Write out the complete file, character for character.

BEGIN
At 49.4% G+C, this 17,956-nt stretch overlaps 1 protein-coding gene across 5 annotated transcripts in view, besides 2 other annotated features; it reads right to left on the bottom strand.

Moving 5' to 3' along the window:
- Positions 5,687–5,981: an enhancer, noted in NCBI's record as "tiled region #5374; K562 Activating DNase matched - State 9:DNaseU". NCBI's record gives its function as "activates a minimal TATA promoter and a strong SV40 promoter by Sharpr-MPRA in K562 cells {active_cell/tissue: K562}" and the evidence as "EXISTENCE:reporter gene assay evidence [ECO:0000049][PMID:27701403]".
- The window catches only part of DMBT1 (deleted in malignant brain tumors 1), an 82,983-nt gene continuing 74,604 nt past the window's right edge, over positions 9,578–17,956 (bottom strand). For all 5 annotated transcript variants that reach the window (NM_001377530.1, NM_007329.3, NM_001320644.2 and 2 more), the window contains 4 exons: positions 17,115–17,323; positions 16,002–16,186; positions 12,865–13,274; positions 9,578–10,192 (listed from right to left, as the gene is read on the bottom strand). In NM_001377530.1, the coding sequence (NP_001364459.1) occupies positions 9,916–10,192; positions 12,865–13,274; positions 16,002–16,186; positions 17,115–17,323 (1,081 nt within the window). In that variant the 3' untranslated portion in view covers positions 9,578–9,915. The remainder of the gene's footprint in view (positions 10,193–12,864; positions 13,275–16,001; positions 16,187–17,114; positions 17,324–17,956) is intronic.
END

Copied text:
At 49.4% G+C, this 17,956-nt stretch overlaps 1 protein-coding gene across 5 annotated transcripts in view, besides 2 other annotated features; it reads right to left on the bottom strand.

Moving 5' to 3' along the window:
- Positions 5,687–5,981: an enhancer, noted in NCBI's record as "tiled region #5374; K562 Activating DNase matched - State 9:DNaseU". NCBI's record gives its function as "activates a minimal TATA promoter and a strong SV40 promoter by Sharpr-MPRA in K562 cells {active_cell/tissue: K562}" and the evidence as "EXISTENCE:reporter gene assay evidence [ECO:0000049][PMID:27701403]".
- The window catches only part of DMBT1 (deleted in malignant brain tumors 1), an 82,983-nt gene continuing 74,604 nt past the window's right edge, over positions 9,578–17,956 (bottom strand). For all 5 annotated transcript variants that reach the window (NM_001377530.1, NM_007329.3, NM_001320644.2 and 2 more), the window contains 4 exons: positions 17,115–17,323; positions 16,002–16,186; positions 12,865–13,274; positions 9,578–10,192 (listed from right to left, as the gene is read on the bottom strand). In NM_001377530.1, the coding sequence (NP_001364459.1) occupies positions 9,916–10,192; positions 12,865–13,274; positions 16,002–16,186; positions 17,115–17,323 (1,081 nt within the window). In that variant the 3' untranslated portion in view covers positions 9,578–9,915. The remainder of the gene's footprint in view (positions 10,193–12,864; positions 13,275–16,001; positions 16,187–17,114; positions 17,324–17,956) is intronic.